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IN-DEPTH: State, federal agencies provide resources to fight human trafficking

The U.S. Department of Homeland Security says human trafficking is a $32 billion enterprise and the most profitable transnational crime behind drug trafficking.

The crime happens in rural towns, suburbs and cities, the agency says.

The FBI says victims come from all walks of life.

“There is nothing typical when it comes to a human trafficking victim,” FBI spokeswoman Bridget Patton said. “Whether boys, girls, men or women, human traffickers prey upon the most vulnerable who they can exploit and profit from.”

In 2018, The Missouri General Assembly passed a law requiring hotels, nightclubs, airports and a host of other establishments post a sign in plain view displaying the state’s human trafficking hotline number.

Establishments that fail to comply can get a written warning on the first offense and an infraction each time after that.

The Department of Public Safety, which is charged with making the posters available, has sent out nearly 14,000 of them, department spokesman Mike O’Connell said.

O’Connell said enforcement of the new law is left up to local law enforcement.
DPS said it doesn’t have the data on how many posters have been downloaded from its website.

About 70 percent of human trafficking cases the bureau investigates involve sex trafficking, which typically happens when victims are forced to perform sex acts as a marketable service.

The pressure for victims to participate can come in many forms, according to the bureau, from a personal financial crisis to threats from another person.

“Psychological coercion is often used to control the victims,” Patton said. “The tactics could include anything from threats against their family members, threatening to use photos and instilling fear with law enforcement. So, sometimes … victims are afraid to come forward.”

One of the main consistencies found in victims is a vulnerability factor.

“People we might not identify as vulnerable,” said Nanette Ward with the Central Missouri Stop Human Trafficking Coalition. “It could be someone looking for a job, looking for a way to get money, quick money and you can be lured into something that you think might just be for a while or something that’s harmless for now.”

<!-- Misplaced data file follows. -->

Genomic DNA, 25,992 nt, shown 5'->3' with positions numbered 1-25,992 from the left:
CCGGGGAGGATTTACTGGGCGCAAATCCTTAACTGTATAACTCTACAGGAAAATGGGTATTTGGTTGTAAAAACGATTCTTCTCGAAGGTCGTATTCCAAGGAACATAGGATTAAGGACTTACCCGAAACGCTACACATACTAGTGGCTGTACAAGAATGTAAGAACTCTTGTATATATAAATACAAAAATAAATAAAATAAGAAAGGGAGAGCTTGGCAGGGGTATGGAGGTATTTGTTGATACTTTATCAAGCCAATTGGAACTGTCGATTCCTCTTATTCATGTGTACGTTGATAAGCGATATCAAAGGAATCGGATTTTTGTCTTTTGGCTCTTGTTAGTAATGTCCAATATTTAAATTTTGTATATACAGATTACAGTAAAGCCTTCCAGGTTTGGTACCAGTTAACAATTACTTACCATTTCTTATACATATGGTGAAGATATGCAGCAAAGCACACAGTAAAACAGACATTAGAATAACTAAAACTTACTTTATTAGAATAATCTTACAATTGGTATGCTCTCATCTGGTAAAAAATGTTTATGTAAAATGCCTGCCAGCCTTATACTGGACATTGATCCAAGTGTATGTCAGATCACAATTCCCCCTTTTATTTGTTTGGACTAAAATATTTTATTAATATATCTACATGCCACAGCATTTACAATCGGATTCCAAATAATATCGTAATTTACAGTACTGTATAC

The Missouri and federal governments offer various resources for victims to get help.

The Missouri attorney general’s website offers email alerts for users to receive updates, notifications for volunteer opportunities, information on human trafficking training and information about nearby events.

The AG’s office also produced a series of training videos about how human trafficking happens and the indicators of the crime.

According to the Missouri Attorney General’s press secretary, Chris Nuelle, the department has trained approximately 2,947 people since the Task Force’s inception in 2017.

“Our audiences have ranged from law enforcement, social service providers, healthcare professionals, educators, social work and criminal justice students, business owners, emergency responders, substance abuse centers, transportation professionals and the general public,” said Nuelle.

The U.S. Department of Homeland Security lists indicators of human trafficking as part of it’s Blue Campaign aimed at ending the practice:

Does the person appear disconnected from family, friends, community organizations, or houses of worship? Has a child stopped attending school? Has the person had a sudden or dramatic change in behavior? Is a juvenile engaged in commercial sex acts? Is the person disoriented or confused, or showing signs of mental or physical abuse? Does the person have bruises in various stages of healing? Is the person fearful, timid, or submissive? Does the person show signs of having been denied food, water, sleep, or medical care? Is the person often in the company of someone to whom he or she defers? Or someone who seems to be in control of the situation, e.g., where they go or who they talk to? Does the person appear to be coached on what to say? Is the person living in unsuitable conditions? Does the person lack personal possessions and appear not to have a stable living situation? Does the person have freedom of movement? Can the person freely leave where they live? Are there unreasonable security measures?

The department said that a victim may not present all or any of these symptoms, and that these indicators don’t necessarily mean that a person is a victim.

Patton said that victims are often difficult to identify due to the emotional manipulation they’ve undergone and the stigma that is seemingly placed upon them by society.

The National Human Trafficking Hotline is 1-888-373-7888.

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